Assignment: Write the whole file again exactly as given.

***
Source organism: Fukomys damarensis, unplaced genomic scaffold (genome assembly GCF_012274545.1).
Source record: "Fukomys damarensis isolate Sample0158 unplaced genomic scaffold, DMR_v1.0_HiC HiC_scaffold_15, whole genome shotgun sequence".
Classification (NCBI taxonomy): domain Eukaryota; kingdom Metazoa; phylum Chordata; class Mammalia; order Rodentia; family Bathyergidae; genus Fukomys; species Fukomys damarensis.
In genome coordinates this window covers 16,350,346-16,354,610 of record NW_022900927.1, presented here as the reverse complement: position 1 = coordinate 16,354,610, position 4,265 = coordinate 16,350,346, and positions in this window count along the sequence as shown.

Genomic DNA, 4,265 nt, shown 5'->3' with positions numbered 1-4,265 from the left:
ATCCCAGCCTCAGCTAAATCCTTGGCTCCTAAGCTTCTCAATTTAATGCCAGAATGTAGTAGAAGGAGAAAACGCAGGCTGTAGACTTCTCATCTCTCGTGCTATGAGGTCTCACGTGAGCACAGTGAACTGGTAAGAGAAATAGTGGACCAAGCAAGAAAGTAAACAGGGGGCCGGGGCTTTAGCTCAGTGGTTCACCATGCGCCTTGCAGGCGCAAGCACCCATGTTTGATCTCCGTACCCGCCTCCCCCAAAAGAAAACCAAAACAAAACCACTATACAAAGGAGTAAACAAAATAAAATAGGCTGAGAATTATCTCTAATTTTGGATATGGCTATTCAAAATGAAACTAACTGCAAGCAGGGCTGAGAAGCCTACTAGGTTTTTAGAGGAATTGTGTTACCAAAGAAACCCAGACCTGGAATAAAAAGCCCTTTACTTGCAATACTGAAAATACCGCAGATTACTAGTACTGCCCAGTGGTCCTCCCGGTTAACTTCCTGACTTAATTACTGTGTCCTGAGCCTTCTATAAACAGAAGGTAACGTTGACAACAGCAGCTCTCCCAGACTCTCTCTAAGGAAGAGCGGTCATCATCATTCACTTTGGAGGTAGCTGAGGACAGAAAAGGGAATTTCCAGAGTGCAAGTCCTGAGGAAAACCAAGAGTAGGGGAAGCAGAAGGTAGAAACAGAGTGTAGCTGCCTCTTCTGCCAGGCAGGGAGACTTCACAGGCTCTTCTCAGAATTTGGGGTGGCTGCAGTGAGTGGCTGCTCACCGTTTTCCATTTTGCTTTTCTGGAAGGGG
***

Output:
Source organism: Fukomys damarensis, unplaced genomic scaffold (genome assembly GCF_012274545.1).
Source record: "Fukomys damarensis isolate Sample0158 unplaced genomic scaffold, DMR_v1.0_HiC HiC_scaffold_15, whole genome shotgun sequence".
Classification (NCBI taxonomy): domain Eukaryota; kingdom Metazoa; phylum Chordata; class Mammalia; order Rodentia; family Bathyergidae; genus Fukomys; species Fukomys damarensis.
In genome coordinates this window covers 16,350,346-16,354,610 of record NW_022900927.1, presented here as the reverse complement: position 1 = coordinate 16,354,610, position 4,265 = coordinate 16,350,346, and positions in this window count along the sequence as shown.

Genomic DNA, 4,265 nt, shown 5'->3' with positions numbered 1-4,265 from the left:
ATCCCAGCCTCAGCTAAATCCTTGGCTCCTAAGCTTCTCAATTTAATGCCAGAATGTAGTAGAAGGAGAAAACGCAGGCTGTAGACTTCTCATCTCTCGTGCTATGAGGTCTCACGTGAGCACAGTGAACTGGTAAGAGAAATAGTGGACCAAGCAAGAAAGTAAACAGGGGGCCGGGGCTTTAGCTCAGTGGTTCACCATGCGCCTTGCAGGCGCAAGCACCCATGTTTGATCTCCGTACCCGCCTCCCCCAAAAGAAAACCAAAACAAAACCACTATACAAAGGAGTAAACAAAATAAAATAGGCTGAGAATTATCTCTAATTTTGGATATGGCTATTCAAAATGAAACTAACTGCAAGCAGGGCTGAGAAGCCTACTAGGTTTTTAGAGGAATTGTGTTACCAAAGAAACCCAGACCTGGAATAAAAAGCCCTTTACTTGCAATACTGAAAATACCGCAGATTACTAGTACTGCCCAGTGGTCCTCCCGGTTAACTTCCTGACTTAATTACTGTGTCCTGAGCCTTCTATAAACAGAAGGTAACGTTGACAACAGCAGCTCTCCCAGACTCTCTCTAAGGAAGAGCGGTCATCATCATTCACTTTGGAGGTAGCTGAGGACAGAAAAGGGAATTTCCAGAGTGCAAGTCCTGAGGAAAACCAAGAGTAGGGGAAGCAGAAGGTAGAAACAGAGTGTAGCTGCCTCTTCTGCCAGGCAGGGAGACTTCACAGGCTCTTCTCAGAATTTGGGGTGGCTGCAGTGAGTGGCTGCTCACCGTTTTCCATTTTGCTTTTCTGGAAGGGG